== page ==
Virtualization isn't good enough

Traditionally, dynamic malware analysis is done with Virtual Machines (VMs). VM technology provides many advantages and conveniences for malware analysis. Snapshots, multiple OS images, and disk imaging are some of the features that make virtualization a natural fit for malware analysis. This allows VM-based systems to be easily automated to analyze a large number of samples with a relatively small investment in hardware.

Virtualization and malware analysis almost sounds like a marriage made in heaven. But the truth is that anyone using VM-based malware analysis sandboxes has actually been behind the curve for a long time. An ever-increasing sophistication of malware, including recently revealed APT attacks, has made it clear that malware can be incredibly smart and easily outwit VM-based sandboxes.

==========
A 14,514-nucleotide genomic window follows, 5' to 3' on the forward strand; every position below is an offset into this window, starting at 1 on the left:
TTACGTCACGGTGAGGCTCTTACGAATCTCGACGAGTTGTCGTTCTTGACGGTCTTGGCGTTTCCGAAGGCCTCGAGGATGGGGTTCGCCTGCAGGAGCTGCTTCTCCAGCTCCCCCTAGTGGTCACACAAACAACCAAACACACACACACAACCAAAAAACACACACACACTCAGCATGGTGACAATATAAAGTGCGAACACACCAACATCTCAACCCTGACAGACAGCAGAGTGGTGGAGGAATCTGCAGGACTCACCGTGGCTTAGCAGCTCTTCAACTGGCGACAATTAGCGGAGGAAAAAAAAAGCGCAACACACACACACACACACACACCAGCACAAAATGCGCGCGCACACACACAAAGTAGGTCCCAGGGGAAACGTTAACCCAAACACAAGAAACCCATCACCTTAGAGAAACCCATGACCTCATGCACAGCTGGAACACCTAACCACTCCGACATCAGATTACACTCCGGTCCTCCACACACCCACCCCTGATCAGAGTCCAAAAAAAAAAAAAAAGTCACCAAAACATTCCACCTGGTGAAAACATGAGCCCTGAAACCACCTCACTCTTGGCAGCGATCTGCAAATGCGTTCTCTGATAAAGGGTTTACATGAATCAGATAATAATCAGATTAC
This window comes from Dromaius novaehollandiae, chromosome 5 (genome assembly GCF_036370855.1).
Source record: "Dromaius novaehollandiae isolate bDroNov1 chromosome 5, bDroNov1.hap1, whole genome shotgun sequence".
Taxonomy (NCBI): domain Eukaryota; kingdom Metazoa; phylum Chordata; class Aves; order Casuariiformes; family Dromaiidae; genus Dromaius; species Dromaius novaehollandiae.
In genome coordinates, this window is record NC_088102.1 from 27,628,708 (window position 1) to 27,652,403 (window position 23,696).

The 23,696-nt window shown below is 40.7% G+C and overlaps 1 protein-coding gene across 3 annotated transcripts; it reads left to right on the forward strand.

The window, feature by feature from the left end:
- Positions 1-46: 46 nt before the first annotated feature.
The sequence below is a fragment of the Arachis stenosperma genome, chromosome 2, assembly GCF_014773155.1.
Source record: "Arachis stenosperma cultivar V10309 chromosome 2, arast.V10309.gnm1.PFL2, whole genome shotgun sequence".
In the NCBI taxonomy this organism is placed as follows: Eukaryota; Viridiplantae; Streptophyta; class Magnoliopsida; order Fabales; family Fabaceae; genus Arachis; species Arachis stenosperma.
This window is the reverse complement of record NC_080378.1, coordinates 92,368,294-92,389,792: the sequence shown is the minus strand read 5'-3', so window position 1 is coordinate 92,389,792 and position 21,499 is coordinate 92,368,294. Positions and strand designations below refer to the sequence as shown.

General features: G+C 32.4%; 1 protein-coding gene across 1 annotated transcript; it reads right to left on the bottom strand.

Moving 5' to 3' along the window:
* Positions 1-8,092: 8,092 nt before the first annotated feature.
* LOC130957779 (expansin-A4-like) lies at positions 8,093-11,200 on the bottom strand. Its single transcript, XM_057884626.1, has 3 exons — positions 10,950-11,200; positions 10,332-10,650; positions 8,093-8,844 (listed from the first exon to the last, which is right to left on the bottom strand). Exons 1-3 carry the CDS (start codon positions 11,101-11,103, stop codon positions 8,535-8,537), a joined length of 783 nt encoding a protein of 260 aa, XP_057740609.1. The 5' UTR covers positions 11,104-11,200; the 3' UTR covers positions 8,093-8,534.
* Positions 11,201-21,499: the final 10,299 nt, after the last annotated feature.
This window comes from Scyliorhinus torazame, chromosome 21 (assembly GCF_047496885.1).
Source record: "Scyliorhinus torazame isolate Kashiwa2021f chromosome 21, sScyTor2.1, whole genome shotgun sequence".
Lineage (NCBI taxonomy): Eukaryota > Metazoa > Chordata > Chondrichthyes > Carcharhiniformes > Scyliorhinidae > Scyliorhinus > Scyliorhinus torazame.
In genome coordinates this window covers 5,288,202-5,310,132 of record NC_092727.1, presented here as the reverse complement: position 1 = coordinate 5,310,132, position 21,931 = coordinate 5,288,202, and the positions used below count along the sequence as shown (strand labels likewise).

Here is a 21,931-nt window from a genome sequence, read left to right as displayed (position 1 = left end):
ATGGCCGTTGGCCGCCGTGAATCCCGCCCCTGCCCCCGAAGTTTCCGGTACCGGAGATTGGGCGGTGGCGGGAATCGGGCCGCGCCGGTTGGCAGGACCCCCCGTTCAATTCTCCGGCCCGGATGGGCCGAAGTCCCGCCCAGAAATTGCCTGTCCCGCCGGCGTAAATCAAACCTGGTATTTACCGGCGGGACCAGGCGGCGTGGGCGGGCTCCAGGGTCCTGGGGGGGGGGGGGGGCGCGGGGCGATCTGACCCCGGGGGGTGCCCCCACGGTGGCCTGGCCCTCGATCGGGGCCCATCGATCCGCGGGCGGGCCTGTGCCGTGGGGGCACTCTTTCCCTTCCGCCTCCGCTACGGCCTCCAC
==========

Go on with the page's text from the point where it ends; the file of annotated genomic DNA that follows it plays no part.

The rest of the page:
Increasingly, malware employ the use of anti-analysis techniques. This means that malware attempt to detect when they are being analyzed by AV systems, allowing them to change their behavior so as not to trigger any alarms. VM-detection routines used for this purpose are commonly traded amongst malware authors.

Emulation: close, but no cigar

Some researchers and companies have become aware of the weakness of VM-based analysis and have designed their systems around emulation instead. In fact, we considered it ourselves. With emulation, an entire target computer, including its CPU and other hardware are simulated within another computer. This allows a sandbox to become immune to most VM-detection routines. Unfortunately, this typically results in massive performance problems. And worse still, there are anti-emulation techniques like timing attacks that malware can employ to detect even these systems.

Read how True Bare Metal (TBMTM) solves these and other problems